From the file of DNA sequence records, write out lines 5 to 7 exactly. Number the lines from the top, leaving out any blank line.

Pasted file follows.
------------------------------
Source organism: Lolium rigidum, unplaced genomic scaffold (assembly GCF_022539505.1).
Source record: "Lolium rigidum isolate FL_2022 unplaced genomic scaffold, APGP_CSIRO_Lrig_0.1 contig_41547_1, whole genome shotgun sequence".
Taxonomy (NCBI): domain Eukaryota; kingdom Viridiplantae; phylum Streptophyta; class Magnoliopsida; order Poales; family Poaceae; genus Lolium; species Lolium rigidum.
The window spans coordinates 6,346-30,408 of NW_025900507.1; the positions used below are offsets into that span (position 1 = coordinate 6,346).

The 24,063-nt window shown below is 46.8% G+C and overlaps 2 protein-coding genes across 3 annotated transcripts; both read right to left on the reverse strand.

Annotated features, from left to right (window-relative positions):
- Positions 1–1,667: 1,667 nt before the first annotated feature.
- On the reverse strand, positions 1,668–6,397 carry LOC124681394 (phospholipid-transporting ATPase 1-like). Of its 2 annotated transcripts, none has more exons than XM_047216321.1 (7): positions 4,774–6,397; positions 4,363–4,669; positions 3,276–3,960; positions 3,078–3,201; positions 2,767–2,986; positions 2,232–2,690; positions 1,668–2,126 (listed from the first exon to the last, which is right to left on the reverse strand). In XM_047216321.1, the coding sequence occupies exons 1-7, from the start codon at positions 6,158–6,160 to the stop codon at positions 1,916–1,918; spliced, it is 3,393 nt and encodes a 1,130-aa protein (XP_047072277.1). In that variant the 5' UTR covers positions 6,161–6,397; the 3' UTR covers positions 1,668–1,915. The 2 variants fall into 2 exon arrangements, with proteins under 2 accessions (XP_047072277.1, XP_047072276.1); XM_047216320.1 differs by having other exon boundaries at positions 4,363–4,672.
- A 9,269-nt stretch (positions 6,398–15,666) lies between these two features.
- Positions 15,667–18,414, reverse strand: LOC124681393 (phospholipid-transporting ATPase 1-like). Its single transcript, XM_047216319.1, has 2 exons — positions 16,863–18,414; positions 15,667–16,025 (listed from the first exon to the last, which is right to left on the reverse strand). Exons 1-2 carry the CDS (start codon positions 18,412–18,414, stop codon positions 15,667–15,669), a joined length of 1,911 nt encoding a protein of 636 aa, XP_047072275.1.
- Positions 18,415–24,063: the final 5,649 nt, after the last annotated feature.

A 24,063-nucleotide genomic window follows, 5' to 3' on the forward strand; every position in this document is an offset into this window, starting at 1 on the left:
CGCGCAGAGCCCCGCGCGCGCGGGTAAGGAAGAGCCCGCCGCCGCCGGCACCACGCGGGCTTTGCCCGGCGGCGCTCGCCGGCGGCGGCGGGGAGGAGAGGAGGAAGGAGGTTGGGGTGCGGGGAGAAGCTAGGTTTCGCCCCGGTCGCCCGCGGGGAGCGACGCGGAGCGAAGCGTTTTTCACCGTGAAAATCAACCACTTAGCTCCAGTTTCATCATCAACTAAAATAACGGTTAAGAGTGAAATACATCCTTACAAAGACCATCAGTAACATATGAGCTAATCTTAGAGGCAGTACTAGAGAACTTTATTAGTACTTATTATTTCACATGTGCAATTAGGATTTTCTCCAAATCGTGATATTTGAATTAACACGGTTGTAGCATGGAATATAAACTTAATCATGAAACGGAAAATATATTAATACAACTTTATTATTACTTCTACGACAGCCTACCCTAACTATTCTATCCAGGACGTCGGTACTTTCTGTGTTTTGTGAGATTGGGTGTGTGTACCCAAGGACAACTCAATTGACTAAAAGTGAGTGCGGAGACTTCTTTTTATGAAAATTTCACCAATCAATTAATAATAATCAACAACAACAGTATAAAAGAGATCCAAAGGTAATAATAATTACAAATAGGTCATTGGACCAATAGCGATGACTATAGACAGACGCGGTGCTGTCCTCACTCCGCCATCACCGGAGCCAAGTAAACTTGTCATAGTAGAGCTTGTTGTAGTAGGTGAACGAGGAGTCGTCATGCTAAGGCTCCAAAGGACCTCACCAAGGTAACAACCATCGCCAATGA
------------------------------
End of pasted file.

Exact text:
The 24,063-nt window shown below is 46.8% G+C and overlaps 2 protein-coding genes across 3 annotated transcripts; both read right to left on the reverse strand.

Annotated features, from left to right (window-relative positions):
- Positions 1–1,667: 1,667 nt before the first annotated feature.